A mesothelioma diagnosis is never good news. But one family in Northern California turned their misfortune into a way to help other mesothelioma patients find better treatments. With the settlement money Kazan Law negotiated on their behalf, they created the Boyd Family Fund at Kazan McClain Partners’ Foundation to fund clinical trials research. One trial of a mesothelioma immunotherapy treatment, partially supported by the Boyd Family Fund, is showing promising early results.
The Boyds’ commitment to finding better mesothelioma immunotherapy treatments shows how mesothelioma patients and their families can push the science forward toward a cure for this life-threatening cancer.
Using an Asbestos Trial Settlement for the Greater Good: Gerald Boyd’s Story
Mesothelioma can develop when spindly asbestos fibers lodge in your body. These fibers are most often inhaled, so they land most frequently in the lining around your lung, which is called the mesothelium. This form of the disease is called malignant pleural mesothelioma (MPM) and about three quarters of mesothelioma patients have this mesothelioma type.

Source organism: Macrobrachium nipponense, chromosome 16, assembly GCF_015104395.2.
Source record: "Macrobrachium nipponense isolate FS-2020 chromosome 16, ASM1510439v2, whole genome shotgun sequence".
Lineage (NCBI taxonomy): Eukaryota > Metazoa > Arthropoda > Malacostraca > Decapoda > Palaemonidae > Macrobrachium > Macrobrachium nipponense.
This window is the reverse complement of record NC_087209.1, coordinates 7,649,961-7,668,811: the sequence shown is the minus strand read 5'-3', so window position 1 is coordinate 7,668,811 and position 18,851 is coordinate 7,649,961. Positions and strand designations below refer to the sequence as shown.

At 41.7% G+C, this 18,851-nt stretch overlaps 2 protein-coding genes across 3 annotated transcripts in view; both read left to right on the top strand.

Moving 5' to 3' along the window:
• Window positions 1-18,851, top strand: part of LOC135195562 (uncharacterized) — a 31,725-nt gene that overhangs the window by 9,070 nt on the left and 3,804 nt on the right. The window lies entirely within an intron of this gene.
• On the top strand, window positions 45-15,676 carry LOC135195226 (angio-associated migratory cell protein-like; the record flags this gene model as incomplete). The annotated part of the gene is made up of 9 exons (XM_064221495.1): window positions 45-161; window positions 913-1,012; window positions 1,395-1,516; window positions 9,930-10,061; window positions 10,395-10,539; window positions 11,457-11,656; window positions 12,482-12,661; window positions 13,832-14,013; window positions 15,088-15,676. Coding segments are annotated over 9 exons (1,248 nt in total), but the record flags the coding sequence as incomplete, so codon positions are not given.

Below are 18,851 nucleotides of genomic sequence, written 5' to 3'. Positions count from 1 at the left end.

Mesothelioma can take decades to form after asbestos exposure. Not everyone who is exposed to asbestos will develop this rare cancer. Gerald Boyd’s risk was higher than most, because he had been exposed to toxic asbestos fibers for most of his life. Starting in 1947, when he was just four years old, his father brought home loose asbestos fibers on his work clothes. In 1967, Mr. Boyd went to work at the same place as his father, where he was surrounded by airborne asbestos fibers, for almost 20 years.